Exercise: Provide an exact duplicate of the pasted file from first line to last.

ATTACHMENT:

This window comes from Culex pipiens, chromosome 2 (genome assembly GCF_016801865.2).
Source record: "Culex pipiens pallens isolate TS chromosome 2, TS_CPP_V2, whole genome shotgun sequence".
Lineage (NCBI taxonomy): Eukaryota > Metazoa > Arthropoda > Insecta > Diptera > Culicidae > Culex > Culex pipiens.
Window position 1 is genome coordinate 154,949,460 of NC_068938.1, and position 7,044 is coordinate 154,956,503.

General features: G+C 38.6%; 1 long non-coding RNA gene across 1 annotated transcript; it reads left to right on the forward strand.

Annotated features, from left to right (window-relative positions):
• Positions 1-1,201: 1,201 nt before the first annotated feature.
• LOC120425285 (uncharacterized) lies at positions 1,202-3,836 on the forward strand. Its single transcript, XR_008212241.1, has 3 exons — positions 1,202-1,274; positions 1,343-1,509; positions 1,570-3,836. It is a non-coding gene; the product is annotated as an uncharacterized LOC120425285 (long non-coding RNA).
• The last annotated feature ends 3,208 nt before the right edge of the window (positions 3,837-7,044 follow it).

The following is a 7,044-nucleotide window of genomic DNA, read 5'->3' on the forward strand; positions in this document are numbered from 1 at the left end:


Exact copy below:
This window comes from Culex pipiens, chromosome 2 (genome assembly GCF_016801865.2).
Source record: "Culex pipiens pallens isolate TS chromosome 2, TS_CPP_V2, whole genome shotgun sequence".
Lineage (NCBI taxonomy): Eukaryota > Metazoa > Arthropoda > Insecta > Diptera > Culicidae > Culex > Culex pipiens.
Window position 1 is genome coordinate 154,949,460 of NC_068938.1, and position 7,044 is coordinate 154,956,503.

General features: G+C 38.6%; 1 long non-coding RNA gene across 1 annotated transcript; it reads left to right on the forward strand.

Annotated features, from left to right (window-relative positions):
• Positions 1-1,201: 1,201 nt before the first annotated feature.
• LOC120425285 (uncharacterized) lies at positions 1,202-3,836 on the forward strand. Its single transcript, XR_008212241.1, has 3 exons — positions 1,202-1,274; positions 1,343-1,509; positions 1,570-3,836. It is a non-coding gene; the product is annotated as an uncharacterized LOC120425285 (long non-coding RNA).
• The last annotated feature ends 3,208 nt before the right edge of the window (positions 3,837-7,044 follow it).

The following is a 7,044-nucleotide window of genomic DNA, read 5'->3' on the forward strand; positions in this document are numbered from 1 at the left end: